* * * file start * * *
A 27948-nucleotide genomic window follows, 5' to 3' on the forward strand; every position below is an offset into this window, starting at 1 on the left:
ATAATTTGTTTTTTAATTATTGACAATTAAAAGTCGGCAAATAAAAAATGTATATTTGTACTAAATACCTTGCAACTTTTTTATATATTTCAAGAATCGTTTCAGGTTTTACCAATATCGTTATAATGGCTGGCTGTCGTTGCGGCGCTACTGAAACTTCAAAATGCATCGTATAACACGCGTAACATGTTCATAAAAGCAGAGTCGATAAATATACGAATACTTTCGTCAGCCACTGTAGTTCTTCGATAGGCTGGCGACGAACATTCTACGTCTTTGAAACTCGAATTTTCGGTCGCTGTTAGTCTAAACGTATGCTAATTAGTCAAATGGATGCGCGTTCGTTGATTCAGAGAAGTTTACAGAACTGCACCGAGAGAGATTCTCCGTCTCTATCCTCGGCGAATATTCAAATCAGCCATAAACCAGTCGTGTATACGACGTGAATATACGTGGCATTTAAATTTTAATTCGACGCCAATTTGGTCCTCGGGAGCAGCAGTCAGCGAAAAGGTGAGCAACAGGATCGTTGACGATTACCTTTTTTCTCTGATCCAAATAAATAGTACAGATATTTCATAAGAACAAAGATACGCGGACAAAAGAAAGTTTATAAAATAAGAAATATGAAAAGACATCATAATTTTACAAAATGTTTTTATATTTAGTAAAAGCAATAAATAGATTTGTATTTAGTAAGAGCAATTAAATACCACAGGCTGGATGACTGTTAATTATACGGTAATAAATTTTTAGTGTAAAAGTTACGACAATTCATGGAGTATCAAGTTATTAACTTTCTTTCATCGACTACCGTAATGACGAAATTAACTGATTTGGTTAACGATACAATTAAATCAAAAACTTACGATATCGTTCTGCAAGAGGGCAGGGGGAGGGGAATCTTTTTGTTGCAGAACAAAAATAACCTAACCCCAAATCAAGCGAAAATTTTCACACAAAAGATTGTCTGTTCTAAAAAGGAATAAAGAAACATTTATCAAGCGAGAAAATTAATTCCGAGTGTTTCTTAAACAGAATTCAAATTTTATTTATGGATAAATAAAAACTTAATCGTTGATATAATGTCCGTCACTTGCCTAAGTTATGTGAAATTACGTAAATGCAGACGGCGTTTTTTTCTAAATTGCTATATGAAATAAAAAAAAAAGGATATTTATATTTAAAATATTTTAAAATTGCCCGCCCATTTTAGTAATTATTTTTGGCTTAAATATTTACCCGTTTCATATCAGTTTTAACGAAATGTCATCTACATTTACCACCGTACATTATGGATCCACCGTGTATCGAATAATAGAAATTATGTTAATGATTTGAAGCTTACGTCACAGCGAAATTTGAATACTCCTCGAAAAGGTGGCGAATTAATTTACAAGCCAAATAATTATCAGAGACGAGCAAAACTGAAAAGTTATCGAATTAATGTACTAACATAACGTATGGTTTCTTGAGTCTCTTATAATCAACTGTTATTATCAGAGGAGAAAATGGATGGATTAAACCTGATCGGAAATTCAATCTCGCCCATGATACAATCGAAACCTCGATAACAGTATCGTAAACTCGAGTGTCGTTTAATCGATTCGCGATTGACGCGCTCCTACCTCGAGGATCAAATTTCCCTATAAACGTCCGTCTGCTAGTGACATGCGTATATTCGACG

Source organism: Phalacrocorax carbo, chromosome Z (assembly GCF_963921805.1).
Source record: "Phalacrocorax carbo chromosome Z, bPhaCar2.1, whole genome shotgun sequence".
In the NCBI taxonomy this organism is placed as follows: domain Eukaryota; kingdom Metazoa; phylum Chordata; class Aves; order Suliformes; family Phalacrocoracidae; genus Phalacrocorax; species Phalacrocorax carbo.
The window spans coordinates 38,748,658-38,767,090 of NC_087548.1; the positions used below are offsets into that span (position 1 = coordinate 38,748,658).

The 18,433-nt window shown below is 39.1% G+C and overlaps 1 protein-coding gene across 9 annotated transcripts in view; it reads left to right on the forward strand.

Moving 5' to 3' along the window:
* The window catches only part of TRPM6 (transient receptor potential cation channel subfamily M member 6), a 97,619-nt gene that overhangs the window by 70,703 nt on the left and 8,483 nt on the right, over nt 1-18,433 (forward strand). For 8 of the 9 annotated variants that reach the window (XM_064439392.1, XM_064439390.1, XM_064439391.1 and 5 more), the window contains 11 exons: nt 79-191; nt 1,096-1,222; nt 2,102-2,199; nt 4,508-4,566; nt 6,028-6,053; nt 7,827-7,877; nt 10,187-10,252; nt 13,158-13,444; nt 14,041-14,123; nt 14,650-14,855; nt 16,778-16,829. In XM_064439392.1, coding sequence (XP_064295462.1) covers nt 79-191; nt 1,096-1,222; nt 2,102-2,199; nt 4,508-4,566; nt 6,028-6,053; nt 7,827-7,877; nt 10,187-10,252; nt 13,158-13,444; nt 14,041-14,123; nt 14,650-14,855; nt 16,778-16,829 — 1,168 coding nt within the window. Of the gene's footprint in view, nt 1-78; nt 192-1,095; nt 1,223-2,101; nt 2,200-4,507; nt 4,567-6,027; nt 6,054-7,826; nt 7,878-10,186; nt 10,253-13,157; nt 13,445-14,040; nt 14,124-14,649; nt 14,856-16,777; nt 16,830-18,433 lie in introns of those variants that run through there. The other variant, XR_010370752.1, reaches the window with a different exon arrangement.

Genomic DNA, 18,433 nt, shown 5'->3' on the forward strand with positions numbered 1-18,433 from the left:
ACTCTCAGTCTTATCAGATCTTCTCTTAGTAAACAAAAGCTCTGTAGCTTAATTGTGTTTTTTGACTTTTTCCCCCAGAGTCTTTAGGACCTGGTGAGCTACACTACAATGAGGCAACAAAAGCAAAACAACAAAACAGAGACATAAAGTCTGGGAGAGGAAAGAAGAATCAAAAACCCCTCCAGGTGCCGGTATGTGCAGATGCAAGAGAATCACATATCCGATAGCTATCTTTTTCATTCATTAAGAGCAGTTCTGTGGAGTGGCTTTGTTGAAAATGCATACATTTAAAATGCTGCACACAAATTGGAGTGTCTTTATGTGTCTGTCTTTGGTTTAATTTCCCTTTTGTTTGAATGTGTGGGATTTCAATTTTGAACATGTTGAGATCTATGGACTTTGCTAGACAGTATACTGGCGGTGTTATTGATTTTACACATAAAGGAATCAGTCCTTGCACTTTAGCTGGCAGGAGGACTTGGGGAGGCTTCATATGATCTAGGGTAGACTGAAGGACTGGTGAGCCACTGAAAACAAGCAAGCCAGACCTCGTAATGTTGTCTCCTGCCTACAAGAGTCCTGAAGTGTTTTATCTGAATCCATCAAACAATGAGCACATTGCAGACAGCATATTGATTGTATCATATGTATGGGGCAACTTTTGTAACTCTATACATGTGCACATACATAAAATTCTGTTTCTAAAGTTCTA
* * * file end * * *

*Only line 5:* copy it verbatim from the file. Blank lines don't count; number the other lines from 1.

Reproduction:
In the NCBI taxonomy this organism is placed as follows: domain Eukaryota; kingdom Metazoa; phylum Chordata; class Aves; order Suliformes; family Phalacrocoracidae; genus Phalacrocorax; species Phalacrocorax carbo.